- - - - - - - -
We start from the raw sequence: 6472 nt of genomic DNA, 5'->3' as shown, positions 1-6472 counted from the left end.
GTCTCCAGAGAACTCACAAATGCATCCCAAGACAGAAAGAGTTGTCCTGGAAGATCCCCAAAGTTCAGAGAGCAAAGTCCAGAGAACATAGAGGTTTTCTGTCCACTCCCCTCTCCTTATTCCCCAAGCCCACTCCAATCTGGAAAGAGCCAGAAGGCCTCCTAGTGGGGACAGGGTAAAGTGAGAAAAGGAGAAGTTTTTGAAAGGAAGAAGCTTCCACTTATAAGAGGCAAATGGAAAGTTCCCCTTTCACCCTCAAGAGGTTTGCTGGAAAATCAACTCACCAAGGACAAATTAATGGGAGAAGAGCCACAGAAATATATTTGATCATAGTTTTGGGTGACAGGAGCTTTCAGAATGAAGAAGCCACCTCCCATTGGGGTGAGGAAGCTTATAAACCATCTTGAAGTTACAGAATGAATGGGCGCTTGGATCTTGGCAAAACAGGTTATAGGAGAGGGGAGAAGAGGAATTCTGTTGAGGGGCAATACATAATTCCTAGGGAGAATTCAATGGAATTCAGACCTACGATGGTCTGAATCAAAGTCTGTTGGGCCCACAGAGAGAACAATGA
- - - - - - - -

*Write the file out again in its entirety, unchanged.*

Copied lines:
We start from the raw sequence: 6472 nt of genomic DNA, 5'->3' as shown, positions 1-6472 counted from the left end.
GTCTCCAGAGAACTCACAAATGCATCCCAAGACAGAAAGAGTTGTCCTGGAAGATCCCCAAAGTTCAGAGAGCAAAGTCCAGAGAACATAGAGGTTTTCTGTCCACTCCCCTCTCCTTATTCCCCAAGCCCACTCCAATCTGGAAAGAGCCAGAAGGCCTCCTAGTGGGGACAGGGTAAAGTGAGAAAAGGAGAAGTTTTTGAAAGGAAGAAGCTTCCACTTATAAGAGGCAAATGGAAAGTTCCCCTTTCACCCTCAAGAGGTTTGCTGGAAAATCAACTCACCAAGGACAAATTAATGGGAGAAGAGCCACAGAAATATATTTGATCATAGTTTTGGGTGACAGGAGCTTTCAGAATGAAGAAGCCACCTCCCATTGGGGTGAGGAAGCTTATAAACCATCTTGAAGTTACAGAATGAATGGGCGCTTGGATCTTGGCAAAACAGGTTATAGGAGAGGGGAGAAGAGGAATTCTGTTGAGGGGCAATACATAATTCCTAGGGAGAATTCAATGGAATTCAGACCTACGATGGTCTGAATCAAAGTCTGTTGGGCCCACAGAGAGAACAATGA